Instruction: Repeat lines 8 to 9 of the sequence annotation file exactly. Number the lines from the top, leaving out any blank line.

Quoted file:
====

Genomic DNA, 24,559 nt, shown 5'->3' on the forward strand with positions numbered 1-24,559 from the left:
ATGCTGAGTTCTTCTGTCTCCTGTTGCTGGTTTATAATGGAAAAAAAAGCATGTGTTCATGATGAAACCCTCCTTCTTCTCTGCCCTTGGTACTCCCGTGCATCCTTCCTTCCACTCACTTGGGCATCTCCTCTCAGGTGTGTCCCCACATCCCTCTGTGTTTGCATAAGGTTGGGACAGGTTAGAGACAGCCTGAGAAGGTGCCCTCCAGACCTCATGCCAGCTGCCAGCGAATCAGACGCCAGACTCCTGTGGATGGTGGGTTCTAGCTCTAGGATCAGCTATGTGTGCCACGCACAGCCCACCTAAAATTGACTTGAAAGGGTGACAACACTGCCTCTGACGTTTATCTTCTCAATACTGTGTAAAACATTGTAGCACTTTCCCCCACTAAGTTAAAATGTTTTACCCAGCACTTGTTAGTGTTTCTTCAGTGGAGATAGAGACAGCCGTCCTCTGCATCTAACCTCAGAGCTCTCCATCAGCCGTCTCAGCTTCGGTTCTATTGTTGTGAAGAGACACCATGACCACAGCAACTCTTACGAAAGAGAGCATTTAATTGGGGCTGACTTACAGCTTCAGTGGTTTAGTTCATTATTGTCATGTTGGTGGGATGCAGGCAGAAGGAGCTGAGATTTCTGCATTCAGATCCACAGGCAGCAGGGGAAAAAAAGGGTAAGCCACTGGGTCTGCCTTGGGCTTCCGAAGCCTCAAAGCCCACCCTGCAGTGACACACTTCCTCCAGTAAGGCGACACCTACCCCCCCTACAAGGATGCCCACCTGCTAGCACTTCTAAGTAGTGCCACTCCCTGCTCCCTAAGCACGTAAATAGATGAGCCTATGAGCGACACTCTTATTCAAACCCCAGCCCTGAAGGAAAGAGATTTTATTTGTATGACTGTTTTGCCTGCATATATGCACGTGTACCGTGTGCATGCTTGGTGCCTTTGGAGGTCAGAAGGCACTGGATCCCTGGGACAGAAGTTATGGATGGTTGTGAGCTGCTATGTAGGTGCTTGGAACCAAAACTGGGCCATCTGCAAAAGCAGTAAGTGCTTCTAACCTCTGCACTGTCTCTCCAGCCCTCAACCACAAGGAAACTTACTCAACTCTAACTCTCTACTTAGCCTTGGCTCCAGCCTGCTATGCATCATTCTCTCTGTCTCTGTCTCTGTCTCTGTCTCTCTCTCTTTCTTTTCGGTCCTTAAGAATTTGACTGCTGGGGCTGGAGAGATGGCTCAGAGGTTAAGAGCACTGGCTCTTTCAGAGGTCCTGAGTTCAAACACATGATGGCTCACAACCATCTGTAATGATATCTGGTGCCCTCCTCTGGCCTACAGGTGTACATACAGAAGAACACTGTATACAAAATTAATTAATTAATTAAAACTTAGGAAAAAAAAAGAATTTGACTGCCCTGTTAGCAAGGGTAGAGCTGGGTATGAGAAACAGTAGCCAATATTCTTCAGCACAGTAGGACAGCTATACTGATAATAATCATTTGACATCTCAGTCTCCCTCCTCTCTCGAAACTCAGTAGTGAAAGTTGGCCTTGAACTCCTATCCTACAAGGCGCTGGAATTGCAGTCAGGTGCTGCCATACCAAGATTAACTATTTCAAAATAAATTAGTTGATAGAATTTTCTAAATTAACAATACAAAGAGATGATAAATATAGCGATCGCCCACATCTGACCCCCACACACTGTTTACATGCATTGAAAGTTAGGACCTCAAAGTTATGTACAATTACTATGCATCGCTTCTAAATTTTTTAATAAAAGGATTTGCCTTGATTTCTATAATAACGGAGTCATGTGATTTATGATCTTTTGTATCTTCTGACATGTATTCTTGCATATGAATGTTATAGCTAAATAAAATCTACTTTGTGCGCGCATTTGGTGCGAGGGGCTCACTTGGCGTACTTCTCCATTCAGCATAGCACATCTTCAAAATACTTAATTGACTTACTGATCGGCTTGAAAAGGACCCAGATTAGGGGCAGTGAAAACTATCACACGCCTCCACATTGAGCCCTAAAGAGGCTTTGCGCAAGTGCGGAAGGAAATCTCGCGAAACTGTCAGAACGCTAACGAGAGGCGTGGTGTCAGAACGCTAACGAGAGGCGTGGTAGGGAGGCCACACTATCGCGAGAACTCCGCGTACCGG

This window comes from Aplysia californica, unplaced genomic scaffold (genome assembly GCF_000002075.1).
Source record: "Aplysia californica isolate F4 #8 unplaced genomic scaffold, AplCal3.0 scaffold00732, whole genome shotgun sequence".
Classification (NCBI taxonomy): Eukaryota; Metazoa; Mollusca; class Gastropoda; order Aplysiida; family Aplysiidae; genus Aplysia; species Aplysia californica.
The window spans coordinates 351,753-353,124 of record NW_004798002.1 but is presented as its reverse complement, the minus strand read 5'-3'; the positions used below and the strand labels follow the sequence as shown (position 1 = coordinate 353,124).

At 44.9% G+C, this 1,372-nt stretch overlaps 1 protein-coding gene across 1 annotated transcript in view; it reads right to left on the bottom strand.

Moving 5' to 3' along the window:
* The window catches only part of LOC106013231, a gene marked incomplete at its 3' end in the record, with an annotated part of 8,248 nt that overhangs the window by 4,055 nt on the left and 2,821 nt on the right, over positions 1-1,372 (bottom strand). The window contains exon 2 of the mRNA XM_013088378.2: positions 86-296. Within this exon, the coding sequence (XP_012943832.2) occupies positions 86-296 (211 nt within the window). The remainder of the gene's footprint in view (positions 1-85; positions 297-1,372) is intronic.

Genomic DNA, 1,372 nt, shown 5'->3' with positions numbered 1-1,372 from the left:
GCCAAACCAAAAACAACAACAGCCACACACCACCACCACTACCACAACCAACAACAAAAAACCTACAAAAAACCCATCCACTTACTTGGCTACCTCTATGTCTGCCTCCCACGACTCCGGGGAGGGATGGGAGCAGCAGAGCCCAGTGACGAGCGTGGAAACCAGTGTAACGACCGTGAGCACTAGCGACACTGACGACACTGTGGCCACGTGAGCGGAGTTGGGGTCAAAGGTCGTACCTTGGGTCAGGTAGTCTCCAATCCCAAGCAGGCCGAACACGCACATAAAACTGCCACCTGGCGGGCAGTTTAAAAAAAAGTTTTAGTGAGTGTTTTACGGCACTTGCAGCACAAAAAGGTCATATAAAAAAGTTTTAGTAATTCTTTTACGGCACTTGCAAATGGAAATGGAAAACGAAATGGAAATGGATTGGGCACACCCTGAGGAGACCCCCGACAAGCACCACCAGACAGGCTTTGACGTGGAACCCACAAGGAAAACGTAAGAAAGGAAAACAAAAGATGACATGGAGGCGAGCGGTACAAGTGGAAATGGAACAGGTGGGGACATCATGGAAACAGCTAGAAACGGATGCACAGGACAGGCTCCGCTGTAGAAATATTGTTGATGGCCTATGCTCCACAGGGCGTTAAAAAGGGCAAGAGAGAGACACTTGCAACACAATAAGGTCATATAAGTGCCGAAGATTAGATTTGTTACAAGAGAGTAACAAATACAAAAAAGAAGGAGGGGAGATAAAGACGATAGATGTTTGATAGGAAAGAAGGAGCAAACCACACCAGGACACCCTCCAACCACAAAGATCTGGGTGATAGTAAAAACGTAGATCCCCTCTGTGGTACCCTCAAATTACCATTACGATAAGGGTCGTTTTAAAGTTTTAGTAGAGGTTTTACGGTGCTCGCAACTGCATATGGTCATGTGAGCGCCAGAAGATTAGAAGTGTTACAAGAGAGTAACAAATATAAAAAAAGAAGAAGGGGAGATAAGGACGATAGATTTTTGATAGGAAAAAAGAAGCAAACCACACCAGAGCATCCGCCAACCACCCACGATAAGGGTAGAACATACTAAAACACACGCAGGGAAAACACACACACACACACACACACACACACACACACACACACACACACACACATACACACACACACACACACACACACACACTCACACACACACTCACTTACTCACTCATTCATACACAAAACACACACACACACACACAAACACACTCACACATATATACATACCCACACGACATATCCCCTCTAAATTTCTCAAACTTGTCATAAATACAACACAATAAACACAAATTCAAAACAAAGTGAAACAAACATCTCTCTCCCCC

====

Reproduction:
Moving 5' to 3' along the window:
* The window catches only part of LOC106013231, a gene marked incomplete at its 3' end in the record, with an annotated part of 8,248 nt that overhangs the window by 4,055 nt on the left and 2,821 nt on the right, over positions 1-1,372 (bottom strand). The window contains exon 2 of the mRNA XM_013088378.2: positions 86-296. Within this exon, the coding sequence (XP_012943832.2) occupies positions 86-296 (211 nt within the window). The remainder of the gene's footprint in view (positions 1-85; positions 297-1,372) is intronic.